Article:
The Grand Chamber’s judgment in the case of Perinçek v. Switzerland will certainly give cause to further analysis and controversial debate about the (desirable or necessary) limits of the right to freedom of expression in relation to genocide denial, memory laws and hate speech. With its judgment of 15 October 2015 the European Court of Human Rights has undoubtedly contributed to safeguarding the right to freedom of expression. Just one day after the closing of the Council of Europe conference questioning whether freedom of expression still is a precondition for democracy, the Grand Chamber of the Strasbourg made a robust statement that a democratic society must safeguard the right “to express opinions that diverge from those of the authorities or any sector of the population”, refusing to accept the necessity of criminal convictions for speech that does not manifestly incite to hatred, violence or discrimination and by refusing to apply the abuse clause of Article 17 of the Convention.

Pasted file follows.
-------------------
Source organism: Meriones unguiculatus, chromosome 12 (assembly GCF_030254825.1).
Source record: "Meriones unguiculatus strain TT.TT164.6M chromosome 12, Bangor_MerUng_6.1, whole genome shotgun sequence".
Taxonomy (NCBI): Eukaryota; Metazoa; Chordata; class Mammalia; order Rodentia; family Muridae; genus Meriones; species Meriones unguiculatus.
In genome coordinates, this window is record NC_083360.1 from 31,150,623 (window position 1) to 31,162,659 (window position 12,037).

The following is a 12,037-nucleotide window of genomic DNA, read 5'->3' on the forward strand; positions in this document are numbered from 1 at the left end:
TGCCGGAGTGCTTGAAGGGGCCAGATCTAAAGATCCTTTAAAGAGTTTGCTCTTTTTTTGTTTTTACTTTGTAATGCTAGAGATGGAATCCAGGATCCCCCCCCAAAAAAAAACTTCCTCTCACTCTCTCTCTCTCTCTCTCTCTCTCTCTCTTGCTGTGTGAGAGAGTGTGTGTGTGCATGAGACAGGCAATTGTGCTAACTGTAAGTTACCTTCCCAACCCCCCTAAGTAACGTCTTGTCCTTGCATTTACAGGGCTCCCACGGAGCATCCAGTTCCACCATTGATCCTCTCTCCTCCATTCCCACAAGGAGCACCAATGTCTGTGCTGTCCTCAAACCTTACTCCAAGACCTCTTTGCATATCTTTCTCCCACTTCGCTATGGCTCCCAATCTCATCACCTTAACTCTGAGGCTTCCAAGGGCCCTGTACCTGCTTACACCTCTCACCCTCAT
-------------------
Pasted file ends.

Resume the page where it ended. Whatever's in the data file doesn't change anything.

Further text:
* Dirk Voorhoof is professor at Ghent University (Belgium) and lectures European Media Law at Copenhagen University (Denmark). He is also a Member of the Flemish Regulator for the Media and of the Human Rights Centre at Ghent University. He is the author of the recently published E-book, Freedom of Expression, the Media and Journalists: Case-law of the European Court of Human Rights, IRIS Themes, European Audiovisual Observatory, Strasbourg, 2015, 409 p.